The Close Association of the St. Regis Mohawks and the Roman Catholic Church
The St. Regis mission was started because many Mohawks were forced to move out of the Mohawk Valley in New York by European settlers, and the Mohawk mission at Kanawake began to be overcrowded (Saint Regis Mohawk Website). On June 16, 1755, Kanawake Mohawks and their French Jesuit priests, Father Antoine Gordon and Father Pierre-Robert-Jean-Baptiste Billiard, relocated to the area that is now home to the St. Regis Indian Reservation (Bonaparte). Formally a central site for fishing andhunting due to the many small rivers that converge there, the location was know by the Mohawks as “Akwesasne” which means ““Land Where the Partridge Drums,” (Saint Regis Mohawk Website). There, the St. Regis Church was built using logs which they covered covered with bark (Bonaparte). Once a local saw mill was purchased by the priests for the community, the church was rebuilt with hewn logs. However, in the early 1760s, the church burnt down. The stone church that still remains today was constructed between 1792 and 1795. Once the Mohawks received approval from their new missionary, Father Roderick McDonnell, Mohawk men, as well as women and children, participated in the construction, using funds they had raised among themselves. It has only changed slightly in the years since, and this was in repairs that were needed due to floods, fires and earthquakes. In the years after construction, many priests came and went. In 1895, Father J. P. Bourget took over and remained the pastor of St. Regis for 42 years, so he would have been there when Joseph F. Tarbell lived in nearby Hogansburg (Bonaparte). The priests were like chiefs to the Mohawk people, who were devout practicers of Catholicism. Being a member of the Catholic Church, Tarbell would have most definitely been exposed to Christianity and its teachings and practices. Therefore, when he went to the Carlisle Indian School it probably wasn’t as much of a culture shock for him as it was for some Native American children.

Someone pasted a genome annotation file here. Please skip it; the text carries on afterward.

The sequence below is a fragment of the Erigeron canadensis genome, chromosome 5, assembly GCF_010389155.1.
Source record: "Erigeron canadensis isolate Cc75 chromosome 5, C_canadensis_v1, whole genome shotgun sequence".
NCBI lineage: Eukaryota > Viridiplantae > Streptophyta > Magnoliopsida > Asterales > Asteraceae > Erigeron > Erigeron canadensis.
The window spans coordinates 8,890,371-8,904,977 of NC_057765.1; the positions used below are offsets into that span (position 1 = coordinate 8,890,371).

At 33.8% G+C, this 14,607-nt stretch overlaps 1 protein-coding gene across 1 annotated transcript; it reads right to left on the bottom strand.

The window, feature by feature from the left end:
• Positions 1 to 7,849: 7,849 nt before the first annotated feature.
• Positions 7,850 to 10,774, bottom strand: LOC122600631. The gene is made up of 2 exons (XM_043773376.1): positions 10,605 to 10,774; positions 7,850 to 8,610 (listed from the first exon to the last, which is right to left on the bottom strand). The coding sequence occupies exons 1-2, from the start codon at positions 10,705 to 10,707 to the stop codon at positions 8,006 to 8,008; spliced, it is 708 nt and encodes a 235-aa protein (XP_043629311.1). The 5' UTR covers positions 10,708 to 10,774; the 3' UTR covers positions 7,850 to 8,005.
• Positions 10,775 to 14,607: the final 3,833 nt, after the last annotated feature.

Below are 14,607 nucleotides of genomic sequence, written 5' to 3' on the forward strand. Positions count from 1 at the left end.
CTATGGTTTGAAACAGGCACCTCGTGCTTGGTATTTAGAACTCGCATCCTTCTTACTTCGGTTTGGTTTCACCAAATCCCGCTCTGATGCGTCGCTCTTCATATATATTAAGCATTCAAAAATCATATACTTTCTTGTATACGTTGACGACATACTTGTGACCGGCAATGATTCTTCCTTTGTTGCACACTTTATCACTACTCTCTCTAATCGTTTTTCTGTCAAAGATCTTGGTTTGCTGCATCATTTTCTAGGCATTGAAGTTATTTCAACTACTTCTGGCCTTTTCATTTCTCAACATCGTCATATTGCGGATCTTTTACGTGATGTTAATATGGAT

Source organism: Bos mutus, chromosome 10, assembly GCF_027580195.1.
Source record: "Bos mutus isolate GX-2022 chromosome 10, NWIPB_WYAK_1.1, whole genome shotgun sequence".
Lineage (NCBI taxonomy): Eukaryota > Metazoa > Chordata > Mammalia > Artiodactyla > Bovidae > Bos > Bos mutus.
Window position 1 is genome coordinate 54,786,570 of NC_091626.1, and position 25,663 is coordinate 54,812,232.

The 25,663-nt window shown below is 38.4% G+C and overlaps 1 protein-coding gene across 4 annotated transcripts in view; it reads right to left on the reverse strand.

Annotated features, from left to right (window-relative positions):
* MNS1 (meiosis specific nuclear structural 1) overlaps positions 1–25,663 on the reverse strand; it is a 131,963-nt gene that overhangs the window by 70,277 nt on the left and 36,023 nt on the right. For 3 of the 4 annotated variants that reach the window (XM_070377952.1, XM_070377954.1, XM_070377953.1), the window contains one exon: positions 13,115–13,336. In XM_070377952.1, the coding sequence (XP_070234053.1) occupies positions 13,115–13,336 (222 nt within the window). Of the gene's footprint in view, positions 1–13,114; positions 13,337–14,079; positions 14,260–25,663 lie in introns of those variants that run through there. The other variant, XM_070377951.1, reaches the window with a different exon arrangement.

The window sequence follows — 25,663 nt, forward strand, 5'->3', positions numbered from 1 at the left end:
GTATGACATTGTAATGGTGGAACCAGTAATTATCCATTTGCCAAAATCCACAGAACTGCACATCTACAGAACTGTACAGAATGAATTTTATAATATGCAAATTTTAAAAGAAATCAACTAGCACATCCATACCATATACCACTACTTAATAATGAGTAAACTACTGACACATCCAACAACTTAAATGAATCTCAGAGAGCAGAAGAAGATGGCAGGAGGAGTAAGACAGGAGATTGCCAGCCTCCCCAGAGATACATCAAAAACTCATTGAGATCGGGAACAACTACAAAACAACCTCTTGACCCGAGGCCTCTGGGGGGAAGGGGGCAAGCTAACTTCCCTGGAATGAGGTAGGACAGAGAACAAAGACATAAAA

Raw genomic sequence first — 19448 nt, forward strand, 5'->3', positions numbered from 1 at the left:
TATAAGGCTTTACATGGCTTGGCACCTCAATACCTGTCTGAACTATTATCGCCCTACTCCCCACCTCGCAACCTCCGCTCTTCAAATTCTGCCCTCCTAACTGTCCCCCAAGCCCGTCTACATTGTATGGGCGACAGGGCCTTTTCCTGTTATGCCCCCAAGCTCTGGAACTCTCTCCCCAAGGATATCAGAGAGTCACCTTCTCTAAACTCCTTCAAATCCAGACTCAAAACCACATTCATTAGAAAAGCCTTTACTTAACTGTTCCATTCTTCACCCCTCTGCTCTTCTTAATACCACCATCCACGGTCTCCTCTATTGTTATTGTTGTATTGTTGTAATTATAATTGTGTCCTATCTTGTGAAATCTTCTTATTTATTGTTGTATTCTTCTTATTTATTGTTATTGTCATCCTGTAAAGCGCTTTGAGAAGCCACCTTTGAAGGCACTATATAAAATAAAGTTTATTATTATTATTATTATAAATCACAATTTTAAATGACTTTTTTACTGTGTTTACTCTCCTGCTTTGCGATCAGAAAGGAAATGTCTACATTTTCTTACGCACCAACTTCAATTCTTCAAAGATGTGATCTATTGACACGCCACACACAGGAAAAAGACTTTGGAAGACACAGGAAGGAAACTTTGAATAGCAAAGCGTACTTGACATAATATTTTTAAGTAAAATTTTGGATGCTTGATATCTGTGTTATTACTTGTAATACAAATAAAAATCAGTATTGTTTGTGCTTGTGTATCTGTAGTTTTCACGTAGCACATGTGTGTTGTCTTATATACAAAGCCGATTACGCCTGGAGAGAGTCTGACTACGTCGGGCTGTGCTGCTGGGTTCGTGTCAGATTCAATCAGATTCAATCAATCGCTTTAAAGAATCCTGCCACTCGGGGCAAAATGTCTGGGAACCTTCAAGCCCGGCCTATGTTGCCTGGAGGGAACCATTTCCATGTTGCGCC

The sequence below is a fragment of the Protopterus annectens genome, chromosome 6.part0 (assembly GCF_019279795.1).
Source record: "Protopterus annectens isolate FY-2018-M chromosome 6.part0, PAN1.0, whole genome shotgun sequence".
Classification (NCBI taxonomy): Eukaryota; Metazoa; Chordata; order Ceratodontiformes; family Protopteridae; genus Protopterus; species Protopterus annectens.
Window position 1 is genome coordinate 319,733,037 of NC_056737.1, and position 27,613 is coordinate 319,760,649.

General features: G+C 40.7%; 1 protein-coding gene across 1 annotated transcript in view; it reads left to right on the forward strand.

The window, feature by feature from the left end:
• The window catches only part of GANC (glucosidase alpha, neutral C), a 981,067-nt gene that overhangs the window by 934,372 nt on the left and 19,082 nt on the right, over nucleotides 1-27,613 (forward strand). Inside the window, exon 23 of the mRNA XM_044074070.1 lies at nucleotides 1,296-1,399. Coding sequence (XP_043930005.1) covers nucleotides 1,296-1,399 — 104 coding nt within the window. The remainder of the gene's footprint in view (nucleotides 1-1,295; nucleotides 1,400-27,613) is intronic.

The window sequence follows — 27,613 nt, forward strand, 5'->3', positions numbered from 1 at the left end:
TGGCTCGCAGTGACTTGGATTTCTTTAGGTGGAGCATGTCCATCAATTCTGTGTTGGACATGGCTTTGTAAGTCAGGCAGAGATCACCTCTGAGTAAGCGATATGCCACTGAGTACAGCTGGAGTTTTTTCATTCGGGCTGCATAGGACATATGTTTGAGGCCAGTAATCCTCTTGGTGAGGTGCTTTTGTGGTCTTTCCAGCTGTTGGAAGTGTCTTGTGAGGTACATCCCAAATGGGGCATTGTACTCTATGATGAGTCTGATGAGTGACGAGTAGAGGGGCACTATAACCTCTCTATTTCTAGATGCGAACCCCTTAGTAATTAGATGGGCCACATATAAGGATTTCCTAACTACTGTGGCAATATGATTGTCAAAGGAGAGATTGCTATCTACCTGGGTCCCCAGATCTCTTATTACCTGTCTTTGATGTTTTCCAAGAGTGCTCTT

Saint Kateri Tekakwitha
Kateri Tekakwitha was a young Mohawk woman who embraced Christianity and devoted her short life to charity and chastity. Kateri, the Iroquois form of Catherine, was beatified by Pope John Paul II on June 22, 1980 (Koppedrayer 277). Then, on October 21, 2012, she was canonized as a saint by the Roman Catholic Church (Saint Regis Mohawk Website). When Kateri was four years-old, a smallpox breakout killed her parents and only sibling. Although she survived, the disease left her face scarred and her vision permanently damaged (Koppedrayer 282). She was left to live with her uncle who was chief of the village (283). When Kateri hit puberty, her family tried to arrange for her marriage. Through her desire to remain “pure,” she avoided marriage and resisted all male advancements, even if they turned violent (283). One day, due to injuring her foot, she had the chance to talk to a missionary, Father Lamberville, who spoke to her about Christianity, and Kateri immediately began to frequent his catechisms at the chapel (284). To the disdain of the community, she was soon baptized. She was ridiculed and even accused of sorcery (285). At one point, someone even threatened her life. She was encouraged by the priest and travelers passing through her village to travel north to a mission in what is now Kanawake, Quebec, because the chief their had embraced Christianity and many converts lived there (285). Because her uncle violently opposed Christianity and her moving, she waited until he left to meet with the Dutch, then escaped with two people who had come down from the mission. Her uncle gave chase, but ultimately she was able to elude him and make it safely to Kanawake (286). At the mission, she continued to practice charity and chastity, even physically harming herself as acts of penance. However, she only lived in the mission for two years because her poor health finally failed her in 1680, and she passed at the young age of 24 (287). Kateri is attributed with many miracles, and the Mohawk people pray to her oftern. This story, which is recounted in the diaries of Jesuit missionaries, is strikingly similar to the one that Joseph Tarbell writes in The Indian Craftsman. It is interesting to see how the story has been embellished over time, as it was handed down to Joe through Mohawk oral tradition.
For more information on St. Kateri Tekakwitha click here to see a short video